Reexamination Requests Filed the Weeks of August 16th and 23rd

Here is the latest  installment of Reexamination Requests from Scott M. Daniels, of Reeaxamination Alert and Practice Center Contributor which includes the requests for the weeks of August 16th and August 23rd….

Reexamination Requests Filed the Week of August 16th

Most notable among last week’s requests is one filed by Sprint attacking an EMSAT patent for a cellular telephone system.  EMSAT’s patent is the subject of no less than eight separate law suits.  Let’s not forget Rambus, whose patents are reexamined more often than those of any other company.  Last week the requester was Hynix, not NVIDIA.

The following inter partes requests were made:

(1)  95/001,420 (electronically filed) – U.S. Patent No. 6,163,816 owned by FlashPoint Technology, Inc. and entitled SYSTEM AND METHOD FOR RETRIEVING CAPABILITY PARAMETERS IN AN ELECTRONIC IMAGING DEVICE.  Filed August 18, 2010.

(2)  95/000,562 (paper filed) – U.S. Patent No. 7,002,533 entitled DUAL-STAGE HIGH-CONTRAST ELECTRONIC IMAGE DISPLAY.  Filed August 2, 2010 by Dolby Laboratories, Inc. (more…)

Rambus Wins Limited Exclusion Order at ITC against NVIDIA, despite Pending Reexaminations

The following post comes from Scott Daniels, a partner at Westerman, Hattori, Daniels & Adrian LLP, Practice Center Contributor and author of Reexamination Alert.

Traditionally, District Court judges have issued permanent injunctions to stop infringement of valid patents, regardless of any pending reexamination of the patent in question.  Only if the rejection of the patent claims in reexamination is “final,” would the courts refuse to enjoin the accused infringer.  A few judges – notably Judge James Cohn of the Southern District of Florida and Judge Sue Robinson of Delaware – have recently shown a willingness to defer a decision on injunctive relief even where the rejection of the patent in reexamination is not final.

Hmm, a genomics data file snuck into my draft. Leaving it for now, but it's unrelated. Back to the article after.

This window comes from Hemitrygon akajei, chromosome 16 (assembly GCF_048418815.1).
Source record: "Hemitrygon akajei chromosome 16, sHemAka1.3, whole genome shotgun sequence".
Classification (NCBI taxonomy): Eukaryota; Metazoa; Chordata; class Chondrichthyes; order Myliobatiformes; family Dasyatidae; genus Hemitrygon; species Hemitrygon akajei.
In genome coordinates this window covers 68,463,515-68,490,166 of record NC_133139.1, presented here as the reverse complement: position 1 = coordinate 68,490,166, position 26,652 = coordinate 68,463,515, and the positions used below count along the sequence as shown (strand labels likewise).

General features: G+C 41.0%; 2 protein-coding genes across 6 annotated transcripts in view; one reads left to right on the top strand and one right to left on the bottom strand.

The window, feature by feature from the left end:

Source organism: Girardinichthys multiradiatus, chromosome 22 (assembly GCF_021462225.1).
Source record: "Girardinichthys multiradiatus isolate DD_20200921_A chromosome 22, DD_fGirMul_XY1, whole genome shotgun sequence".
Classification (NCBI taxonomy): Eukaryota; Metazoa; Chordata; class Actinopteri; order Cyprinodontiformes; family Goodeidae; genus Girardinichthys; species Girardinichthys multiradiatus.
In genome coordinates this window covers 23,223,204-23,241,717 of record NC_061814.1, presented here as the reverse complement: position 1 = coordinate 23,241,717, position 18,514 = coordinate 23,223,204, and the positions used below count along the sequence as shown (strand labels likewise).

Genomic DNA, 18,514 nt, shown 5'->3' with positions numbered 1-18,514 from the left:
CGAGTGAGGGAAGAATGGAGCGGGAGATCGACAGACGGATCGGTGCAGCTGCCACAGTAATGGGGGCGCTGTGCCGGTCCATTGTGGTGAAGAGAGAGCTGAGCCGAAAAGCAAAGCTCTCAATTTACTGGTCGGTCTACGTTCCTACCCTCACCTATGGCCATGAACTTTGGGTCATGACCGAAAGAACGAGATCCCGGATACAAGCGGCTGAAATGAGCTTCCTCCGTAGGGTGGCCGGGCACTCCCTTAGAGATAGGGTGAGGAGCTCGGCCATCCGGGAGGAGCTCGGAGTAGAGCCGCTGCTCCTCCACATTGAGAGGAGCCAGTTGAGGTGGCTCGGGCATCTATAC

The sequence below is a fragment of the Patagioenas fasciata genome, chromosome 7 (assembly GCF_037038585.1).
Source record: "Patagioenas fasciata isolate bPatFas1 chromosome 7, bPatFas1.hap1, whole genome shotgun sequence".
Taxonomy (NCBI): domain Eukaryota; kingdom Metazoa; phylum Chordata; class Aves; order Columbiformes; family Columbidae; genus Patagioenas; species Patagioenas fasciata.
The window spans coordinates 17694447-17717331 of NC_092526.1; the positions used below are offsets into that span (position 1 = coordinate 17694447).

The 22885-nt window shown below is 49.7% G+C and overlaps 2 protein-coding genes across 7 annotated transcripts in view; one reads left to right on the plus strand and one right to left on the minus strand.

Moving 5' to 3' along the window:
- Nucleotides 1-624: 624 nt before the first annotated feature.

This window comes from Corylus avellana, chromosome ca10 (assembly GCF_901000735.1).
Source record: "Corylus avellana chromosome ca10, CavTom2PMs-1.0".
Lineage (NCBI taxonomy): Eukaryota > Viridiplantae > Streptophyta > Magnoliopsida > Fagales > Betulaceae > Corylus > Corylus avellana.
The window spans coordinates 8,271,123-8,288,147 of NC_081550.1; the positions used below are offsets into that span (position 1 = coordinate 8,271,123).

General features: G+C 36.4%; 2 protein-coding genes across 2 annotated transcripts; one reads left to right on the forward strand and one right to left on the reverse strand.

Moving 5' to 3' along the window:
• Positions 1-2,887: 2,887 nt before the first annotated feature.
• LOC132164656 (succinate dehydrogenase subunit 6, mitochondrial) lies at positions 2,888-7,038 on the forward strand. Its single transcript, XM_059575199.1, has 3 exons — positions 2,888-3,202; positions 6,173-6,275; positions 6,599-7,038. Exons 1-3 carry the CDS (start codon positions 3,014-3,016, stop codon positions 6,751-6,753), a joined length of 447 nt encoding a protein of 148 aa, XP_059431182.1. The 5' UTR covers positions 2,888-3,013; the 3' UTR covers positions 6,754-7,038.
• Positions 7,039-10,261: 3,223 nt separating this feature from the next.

The Rambus/NVIDA investigation raises the question of the extent to which the ITC is willing to order relief on the basis of patents that are in reexamination at the PTO.  Unfortunately for NVIDIA, its argument to the ITC that it stay relief against NVIDIA was weak because its attack the Rambus patents by reexamination has been “an incomplete success” (to borrow a phrase from President Carter).

That weakness may account, in part, for NVIDIA’s agreeing at the end of last week to a license to the Rambus patents, effectively concluding the dispute between the parties.  Still, the ITC’s analysis in the Rambus/NVIDA investigation remains of great interest to the IP community, as it suggests that the ITC will be extremely reluctant to withhold relief against infringing imports on the basis of an uncompleted reexamination. (more…)